Where loans are denominated in US dollars, the increased burden from the declining value of local currencies and from higher interest has far outweighed the small gains debtor countries have made from inflation eroding the real value of their debts. Where the loans aren’t in US dollars, there’s still capital flight to US bonds—so while total debt dropped by around half a trillion US dollars this year in so-called emerging markets (a euphemism for poor, impoverished and underdeveloped economies), debt as a proportion of GDP is rising as growth stalls.
In the advanced economies, governments and business are pushing down the real value of wages, pensions and other social security payments, while justifying budget cuts with reference to onerous government debt repayments. Meanwhile, the banks are crushing mortgage holders and central banks are trying to push up unemployment.
The Institute for Fiscal Studies, a think tank, forecasts that the UK government will spend more than £100 billion in 2023-24 in interest payments on its debt. That’s double the amount that was projected just six months ago, when interest rates were lower, and more than the country spends on its entire education budget. Yet, while the National Health Service is mired in crisis, the government is increasing its debt to fund tax cuts for the wealthy, the news of which almost broke the country’s pension system and forced the Bank of England back into quantitative easing.
Sections of the corporate world are also finding it difficult to service debts after a decade of easy money allowed them to compensate for low returns on investment. The number of “zombies” is on the rise in every jurisdiction, which the Institute of International Finance warns may lead to “a significant increase in bankruptcies” as rates increase. A zombie is an established company (at least ten years old) that, for three years in a row, has not generated enough income to pay the interest on its debts.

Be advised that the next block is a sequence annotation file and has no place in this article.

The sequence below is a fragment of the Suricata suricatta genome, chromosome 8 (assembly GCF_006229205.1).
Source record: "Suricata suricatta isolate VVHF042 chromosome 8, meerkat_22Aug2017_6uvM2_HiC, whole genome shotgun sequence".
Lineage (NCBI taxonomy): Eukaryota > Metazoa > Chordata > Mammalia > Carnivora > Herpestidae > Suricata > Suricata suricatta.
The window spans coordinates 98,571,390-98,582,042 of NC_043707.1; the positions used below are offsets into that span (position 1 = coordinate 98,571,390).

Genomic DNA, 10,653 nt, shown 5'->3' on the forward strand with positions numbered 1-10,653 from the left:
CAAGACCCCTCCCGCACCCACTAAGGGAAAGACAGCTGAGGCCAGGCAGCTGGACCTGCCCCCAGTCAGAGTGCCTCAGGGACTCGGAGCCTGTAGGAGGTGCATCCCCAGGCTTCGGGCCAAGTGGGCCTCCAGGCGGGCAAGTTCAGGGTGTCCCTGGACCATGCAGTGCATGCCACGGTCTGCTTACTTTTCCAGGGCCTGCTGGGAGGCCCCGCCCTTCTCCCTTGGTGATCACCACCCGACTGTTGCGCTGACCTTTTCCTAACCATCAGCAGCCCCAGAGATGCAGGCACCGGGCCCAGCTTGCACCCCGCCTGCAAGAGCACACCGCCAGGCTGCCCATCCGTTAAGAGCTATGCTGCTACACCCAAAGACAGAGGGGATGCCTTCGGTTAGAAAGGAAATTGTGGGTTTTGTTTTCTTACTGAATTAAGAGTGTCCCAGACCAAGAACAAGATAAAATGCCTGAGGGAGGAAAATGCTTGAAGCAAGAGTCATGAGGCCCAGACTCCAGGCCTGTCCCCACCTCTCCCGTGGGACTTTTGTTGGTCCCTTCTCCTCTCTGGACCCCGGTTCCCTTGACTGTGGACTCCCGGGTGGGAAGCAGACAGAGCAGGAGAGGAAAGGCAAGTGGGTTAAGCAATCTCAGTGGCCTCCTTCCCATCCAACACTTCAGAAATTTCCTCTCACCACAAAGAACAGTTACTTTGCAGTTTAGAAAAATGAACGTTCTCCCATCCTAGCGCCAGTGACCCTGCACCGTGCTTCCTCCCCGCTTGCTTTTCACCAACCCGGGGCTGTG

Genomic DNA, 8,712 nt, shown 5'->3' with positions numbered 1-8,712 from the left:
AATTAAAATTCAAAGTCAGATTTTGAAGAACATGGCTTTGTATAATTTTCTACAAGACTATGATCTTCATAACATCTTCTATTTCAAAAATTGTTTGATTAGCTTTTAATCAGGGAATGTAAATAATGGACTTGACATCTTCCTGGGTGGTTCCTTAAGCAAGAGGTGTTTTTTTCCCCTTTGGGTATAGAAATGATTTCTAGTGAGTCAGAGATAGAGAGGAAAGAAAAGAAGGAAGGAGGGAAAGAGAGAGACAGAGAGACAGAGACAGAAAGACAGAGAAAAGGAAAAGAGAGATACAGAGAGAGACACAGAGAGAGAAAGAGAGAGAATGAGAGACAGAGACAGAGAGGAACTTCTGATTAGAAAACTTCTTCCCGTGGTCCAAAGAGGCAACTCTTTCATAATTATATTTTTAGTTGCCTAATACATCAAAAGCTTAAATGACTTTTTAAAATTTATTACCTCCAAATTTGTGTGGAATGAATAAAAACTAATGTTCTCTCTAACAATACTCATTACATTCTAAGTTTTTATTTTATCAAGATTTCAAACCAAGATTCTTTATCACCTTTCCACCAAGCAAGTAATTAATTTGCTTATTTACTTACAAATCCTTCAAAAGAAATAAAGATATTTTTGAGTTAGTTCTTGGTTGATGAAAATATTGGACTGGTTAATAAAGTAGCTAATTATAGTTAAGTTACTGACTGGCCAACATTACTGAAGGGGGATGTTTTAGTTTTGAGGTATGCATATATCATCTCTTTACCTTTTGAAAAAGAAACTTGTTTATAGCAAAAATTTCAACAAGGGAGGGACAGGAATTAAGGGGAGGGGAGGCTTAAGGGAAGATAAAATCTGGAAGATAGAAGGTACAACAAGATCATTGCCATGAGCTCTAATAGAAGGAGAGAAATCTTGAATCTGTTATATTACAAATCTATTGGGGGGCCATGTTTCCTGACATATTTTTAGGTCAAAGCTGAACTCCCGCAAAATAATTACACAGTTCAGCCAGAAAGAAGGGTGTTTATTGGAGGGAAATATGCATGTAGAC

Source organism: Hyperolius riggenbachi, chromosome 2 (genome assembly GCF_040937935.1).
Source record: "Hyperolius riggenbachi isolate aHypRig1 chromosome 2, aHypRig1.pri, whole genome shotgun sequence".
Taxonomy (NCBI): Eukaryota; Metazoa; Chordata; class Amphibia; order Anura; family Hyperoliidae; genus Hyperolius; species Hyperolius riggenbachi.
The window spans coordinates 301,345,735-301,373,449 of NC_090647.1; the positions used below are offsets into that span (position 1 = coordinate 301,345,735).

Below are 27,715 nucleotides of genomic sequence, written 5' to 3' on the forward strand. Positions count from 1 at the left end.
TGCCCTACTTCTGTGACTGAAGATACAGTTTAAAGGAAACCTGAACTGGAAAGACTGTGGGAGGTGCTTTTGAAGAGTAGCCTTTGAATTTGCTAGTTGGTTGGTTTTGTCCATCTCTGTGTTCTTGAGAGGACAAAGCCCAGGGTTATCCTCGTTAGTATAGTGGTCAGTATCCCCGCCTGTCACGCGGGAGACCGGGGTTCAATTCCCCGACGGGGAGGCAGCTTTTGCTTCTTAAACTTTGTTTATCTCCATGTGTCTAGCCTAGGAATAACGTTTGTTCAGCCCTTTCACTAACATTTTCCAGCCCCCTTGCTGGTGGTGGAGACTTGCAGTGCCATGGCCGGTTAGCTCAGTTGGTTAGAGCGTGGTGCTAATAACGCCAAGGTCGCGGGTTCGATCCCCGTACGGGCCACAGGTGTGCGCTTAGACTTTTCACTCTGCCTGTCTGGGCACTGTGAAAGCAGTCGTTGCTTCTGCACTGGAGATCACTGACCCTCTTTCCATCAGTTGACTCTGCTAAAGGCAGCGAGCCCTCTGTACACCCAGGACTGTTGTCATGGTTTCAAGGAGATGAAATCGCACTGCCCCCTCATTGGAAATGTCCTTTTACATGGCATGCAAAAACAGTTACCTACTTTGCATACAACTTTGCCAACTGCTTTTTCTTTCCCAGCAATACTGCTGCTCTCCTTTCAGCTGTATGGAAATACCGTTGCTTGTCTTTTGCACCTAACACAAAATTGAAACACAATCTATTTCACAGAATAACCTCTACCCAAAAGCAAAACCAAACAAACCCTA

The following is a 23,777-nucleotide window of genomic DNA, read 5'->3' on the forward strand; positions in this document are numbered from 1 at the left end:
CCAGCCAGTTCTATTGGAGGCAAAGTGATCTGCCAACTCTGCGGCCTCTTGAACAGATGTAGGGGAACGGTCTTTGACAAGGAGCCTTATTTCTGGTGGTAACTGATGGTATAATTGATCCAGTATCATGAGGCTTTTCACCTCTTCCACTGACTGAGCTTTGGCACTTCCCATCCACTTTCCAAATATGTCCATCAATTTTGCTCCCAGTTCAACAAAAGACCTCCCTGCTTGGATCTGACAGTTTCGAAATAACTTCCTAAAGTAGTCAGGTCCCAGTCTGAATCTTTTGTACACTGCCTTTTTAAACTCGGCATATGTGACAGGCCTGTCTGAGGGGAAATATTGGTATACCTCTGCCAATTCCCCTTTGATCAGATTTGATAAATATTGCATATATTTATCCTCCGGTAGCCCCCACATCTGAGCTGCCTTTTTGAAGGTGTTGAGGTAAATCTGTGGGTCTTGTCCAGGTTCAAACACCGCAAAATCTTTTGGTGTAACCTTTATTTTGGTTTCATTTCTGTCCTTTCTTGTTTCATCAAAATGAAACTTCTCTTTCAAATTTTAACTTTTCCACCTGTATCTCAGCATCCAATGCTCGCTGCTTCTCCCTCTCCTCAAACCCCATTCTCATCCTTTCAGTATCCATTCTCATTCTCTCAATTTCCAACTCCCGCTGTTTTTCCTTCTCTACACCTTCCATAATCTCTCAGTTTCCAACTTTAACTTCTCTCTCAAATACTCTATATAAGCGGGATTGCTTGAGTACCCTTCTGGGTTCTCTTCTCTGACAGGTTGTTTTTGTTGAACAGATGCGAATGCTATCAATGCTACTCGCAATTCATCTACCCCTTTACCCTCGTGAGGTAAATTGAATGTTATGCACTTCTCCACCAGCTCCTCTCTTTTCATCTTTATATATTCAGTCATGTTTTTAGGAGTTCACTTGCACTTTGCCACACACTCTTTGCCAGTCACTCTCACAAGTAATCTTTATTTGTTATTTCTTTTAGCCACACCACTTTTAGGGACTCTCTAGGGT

While the rise of zombies has been most notable in the US, Australia has an even higher proportion—13 percent of ASX listed companies compared to 10 percent—according to Australian Financial Review contributing editor Christopher Joye. When Joye adjusted his estimate to include all companies, rather than simply those that have been around for ten years or more, he found that more than one-third are currently in the zombie category, compared to 19 percent of their US counterparts.
Like everywhere else, the messaging from the Reserve Bank of Australia is about pain and the perils of inflation for working people. But, like other central banks, it wants to do everything it can to hold down wage growth and to protect the interests of creditors and those with large savings.
According to a relatively recent estimate by economists, published by the Bankwest Curtin Economics Centre, the richest one-fifth of Australians have 75 percent of household savings, while the bottom 60 percent hold less than 10 percent. For workers, wages are far more important than accumulated savings, which are, in the scheme of things, negligible. Even affluent workers generally have only enough savings to cover living expenses for several months or so before they would have to find paid work again after losing a job. Most people run out of money as soon as they are unemployed, if they aren’t out of money and juggling credit card debt already—almost 30 percent of people with credit cards say that they couldn’t manage their finances without one.
The main way for workers to defend themselves in the crunch, then, is to fight for higher wages and increased government spending on welfare and social services. We are told that the worst of all possible worlds would be the one in which there is a “wage-price spiral” that keeps inflation elevated for longer. The message is that “wage restraint” and reduced government spending are in the best interests of everyone.
But anyone with credit card debt or a mortgage would gain immensely if only wages would rise with consumer price inflation: wage inflation is great for working-class debtors, and Australian households have the fifth-highest debt-to-income ratio in the OECD. Somewhat ironically, that’s because the RBA has few qualms about stoking another type of inflation that has been rampant for much of this century: asset-price inflation, which includes residential property and greatly benefits investors.
The central bank would of course retaliate with higher interest rates to keep workers in the debt prison and to tank the economy. But central banks are doing that anyway for their own reasons. That is all the more reason to put big finance under public control: so that bankers can be forced to lift living standards, rather than push them down to protect their own balance sheets.
Ben Hillier is the author of Losing Santhia: life and loss in Tamil Eelam and The art of rebellion: dispatches from Hong Kong.